The study is available for free, while an editorial largely critical of the trial is not. The editorial rightly points out that there are too many confounders at play and recommends checking on retinopathy, a diabetes related outcome that has a quicker response to therapy.


This year, the NEJM has published 2 trials reporting reduced cardiovascular events with the new GLP-1 analogues, liraglutide and semiglutide. I have already written a critique on the liraglutide trial, which brazenly amplified efficacy while brushing serious adverse events under the rug.


Now we have the SUSTAIN-6 investigators (again funded by Novo Nordisk) publishing in the NEJM ( 16th September 2016), a randomized trial that used once a week injection of semiglutide as compared to placebo in more than 3,000 patients of type 3 diabetes. The researchers conclude that in diabetics with high cardiovascular risk the rate of cardiovascular death, nonfatal myocardial infarction, or non-fatal stroke was significantly lower with semiglutide as opposed to placebo.


On closer inspection one finds that there is a non significant 1% reduction in myocardial infarction and a mere 1.1% lowering of stroke with the once a week injection of 0.5 mg or 1.0 mg, semiglutide. Crucially, there was no difference in mortality. Alarmingly, rates of retinopathy complications (vitreous hemorrhage or blindness) were significantly higher with semiglutide as compared to placebo (hazard ratio 1.76%; p=0.02). More patients on semiglutide had to discontinue treatment because of gastrointestinal adverse effects. Rates of new nephropathy were lower in the treated group.


Patients included in the trial had to be 50 years or more with established cardiovascular disease, chronic heart failure, or chronic kidney disease of stage 3 or higher; or an age of 60 years or more with at least one cardiovascular risk factor. Glycated hemoglobin fell from 8.7% at baseline to 7.6% (0.5 mg semiglutide) and 7.3% (1.0 mg) in the treated group while with placebo mean level decreased merely to 8.3% (a reduction of 0.4%), after a follow up of 104 weeks (a little over 2 years). Patients enrolled in this trial had been suffering from type 2 diabetes for 14 years.


We are left to grapple with the same problems that were presented with the liraglutide-randomized trial (supported by Novo Nordisk). This trial, similarly reports marginal benefits at great cost (micro vascular complication such as retinopathy and economic). The benefits clearly do not outweigh the risks. The drug is investigational and the cost is still to be fixed, but a conservative estimate would be thousands of dollars foe one year, much beyond the reach of millions of diabetics spread over India. The average patient with type 2 diabetes would be very nervous on being informed that there could be significant increase in retinal disease with the new drug.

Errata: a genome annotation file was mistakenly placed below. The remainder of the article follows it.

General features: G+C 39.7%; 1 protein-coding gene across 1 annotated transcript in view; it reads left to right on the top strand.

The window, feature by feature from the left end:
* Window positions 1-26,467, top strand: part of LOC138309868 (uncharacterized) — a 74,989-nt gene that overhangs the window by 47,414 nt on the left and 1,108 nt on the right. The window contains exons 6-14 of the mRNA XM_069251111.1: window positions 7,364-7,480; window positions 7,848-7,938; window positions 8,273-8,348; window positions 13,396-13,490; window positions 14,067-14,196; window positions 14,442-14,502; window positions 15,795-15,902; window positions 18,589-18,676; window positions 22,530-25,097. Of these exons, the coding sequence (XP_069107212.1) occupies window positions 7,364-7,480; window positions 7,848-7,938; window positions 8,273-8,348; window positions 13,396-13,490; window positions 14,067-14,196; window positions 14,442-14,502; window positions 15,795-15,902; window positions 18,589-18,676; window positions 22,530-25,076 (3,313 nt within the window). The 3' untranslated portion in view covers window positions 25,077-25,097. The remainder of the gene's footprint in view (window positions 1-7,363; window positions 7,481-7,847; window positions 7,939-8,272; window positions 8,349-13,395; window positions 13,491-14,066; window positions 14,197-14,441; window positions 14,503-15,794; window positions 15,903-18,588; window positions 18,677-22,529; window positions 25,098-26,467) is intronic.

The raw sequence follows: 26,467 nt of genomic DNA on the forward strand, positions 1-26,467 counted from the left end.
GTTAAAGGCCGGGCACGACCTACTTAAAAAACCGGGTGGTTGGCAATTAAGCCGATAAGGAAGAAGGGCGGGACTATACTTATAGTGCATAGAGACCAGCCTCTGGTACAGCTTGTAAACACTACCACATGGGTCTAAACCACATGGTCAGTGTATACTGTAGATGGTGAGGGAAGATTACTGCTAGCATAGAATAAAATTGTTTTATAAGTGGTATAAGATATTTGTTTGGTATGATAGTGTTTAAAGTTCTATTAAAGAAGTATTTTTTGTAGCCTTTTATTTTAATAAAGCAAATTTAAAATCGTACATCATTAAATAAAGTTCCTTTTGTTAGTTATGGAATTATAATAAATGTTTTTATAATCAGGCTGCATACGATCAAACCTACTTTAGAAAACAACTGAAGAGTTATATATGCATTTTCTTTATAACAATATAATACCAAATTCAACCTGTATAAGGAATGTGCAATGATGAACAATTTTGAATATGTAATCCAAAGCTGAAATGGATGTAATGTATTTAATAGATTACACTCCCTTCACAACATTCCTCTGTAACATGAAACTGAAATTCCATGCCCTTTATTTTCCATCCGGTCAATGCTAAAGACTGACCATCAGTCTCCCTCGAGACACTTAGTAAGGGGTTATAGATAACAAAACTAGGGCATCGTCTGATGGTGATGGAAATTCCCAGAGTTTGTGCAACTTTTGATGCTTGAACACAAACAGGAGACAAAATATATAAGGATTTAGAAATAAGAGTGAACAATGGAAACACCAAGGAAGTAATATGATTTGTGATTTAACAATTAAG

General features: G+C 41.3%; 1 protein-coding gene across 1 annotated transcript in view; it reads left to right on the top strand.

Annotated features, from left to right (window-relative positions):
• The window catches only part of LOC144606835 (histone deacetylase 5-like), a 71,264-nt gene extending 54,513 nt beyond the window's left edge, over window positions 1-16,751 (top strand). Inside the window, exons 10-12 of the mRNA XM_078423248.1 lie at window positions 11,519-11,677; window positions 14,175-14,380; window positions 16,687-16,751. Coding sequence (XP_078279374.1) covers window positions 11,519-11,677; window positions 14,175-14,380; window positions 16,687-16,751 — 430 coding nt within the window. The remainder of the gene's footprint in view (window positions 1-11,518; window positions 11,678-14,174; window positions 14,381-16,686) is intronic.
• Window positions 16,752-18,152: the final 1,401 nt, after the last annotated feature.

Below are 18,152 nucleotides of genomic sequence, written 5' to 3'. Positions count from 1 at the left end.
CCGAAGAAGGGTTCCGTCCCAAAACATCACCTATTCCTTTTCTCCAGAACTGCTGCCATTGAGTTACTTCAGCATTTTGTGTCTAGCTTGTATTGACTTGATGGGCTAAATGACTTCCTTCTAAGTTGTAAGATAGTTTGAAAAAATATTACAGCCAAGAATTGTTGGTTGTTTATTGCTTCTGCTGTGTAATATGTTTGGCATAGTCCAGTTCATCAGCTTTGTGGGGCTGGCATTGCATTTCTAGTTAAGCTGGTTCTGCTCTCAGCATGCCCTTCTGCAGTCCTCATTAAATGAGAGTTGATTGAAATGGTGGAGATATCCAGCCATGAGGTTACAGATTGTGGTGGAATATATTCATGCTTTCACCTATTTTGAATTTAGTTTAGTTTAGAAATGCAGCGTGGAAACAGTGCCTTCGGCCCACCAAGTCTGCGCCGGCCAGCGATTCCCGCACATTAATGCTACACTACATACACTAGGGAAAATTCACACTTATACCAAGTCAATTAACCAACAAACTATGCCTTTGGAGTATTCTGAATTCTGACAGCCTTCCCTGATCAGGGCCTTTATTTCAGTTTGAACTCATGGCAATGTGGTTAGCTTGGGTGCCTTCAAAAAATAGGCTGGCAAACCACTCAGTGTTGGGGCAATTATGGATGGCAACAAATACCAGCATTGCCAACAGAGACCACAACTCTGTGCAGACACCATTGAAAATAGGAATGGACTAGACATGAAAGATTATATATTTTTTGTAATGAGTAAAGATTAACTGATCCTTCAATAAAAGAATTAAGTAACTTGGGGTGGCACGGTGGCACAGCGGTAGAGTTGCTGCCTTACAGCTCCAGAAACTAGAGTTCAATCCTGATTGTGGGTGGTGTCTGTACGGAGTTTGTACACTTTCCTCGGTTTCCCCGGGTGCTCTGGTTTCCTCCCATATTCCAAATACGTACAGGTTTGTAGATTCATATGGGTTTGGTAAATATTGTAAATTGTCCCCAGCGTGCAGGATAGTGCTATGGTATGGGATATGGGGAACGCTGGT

The researchers have been permitted by the journal to conclude their discussion stating that “among patients with type 2 diabetes at high cardiovascular risk, the rate of first occurrence of death from cardiovascular causes, nonfatal myocardial infarction, or non fatal stroke was significantly lower in those receiving semiglutide than in those receiving placebo which confirmed noninferiority.” In reality as mentioned earlier, there was no significant difference in death or myocardial infarction with semiglutide. There was significant reduction in stroke with semiglutide suggesting an anti-atherosclerotic effect.


The choices will ultimately with the patient and the treating physician, whether to escalate an on going oral hypoglycemic regimen with insulin, and achieve cardiovascular stability or opt for this new drug   that provides meager cardiovascular benefit under the dark shadow of potential blindness, and a big hole in the pocket.


Novo Nordisk in the meantime is managing headlines ranging from “ Semaglutide significantly reduces cardiovascular events by 26% (REUTERS)” to “Semaglutide improves CV risk in type 2 diabetes (Healio Endocrine today)”.

Leave a Reply

Your email address will not be published. Required fields are marked *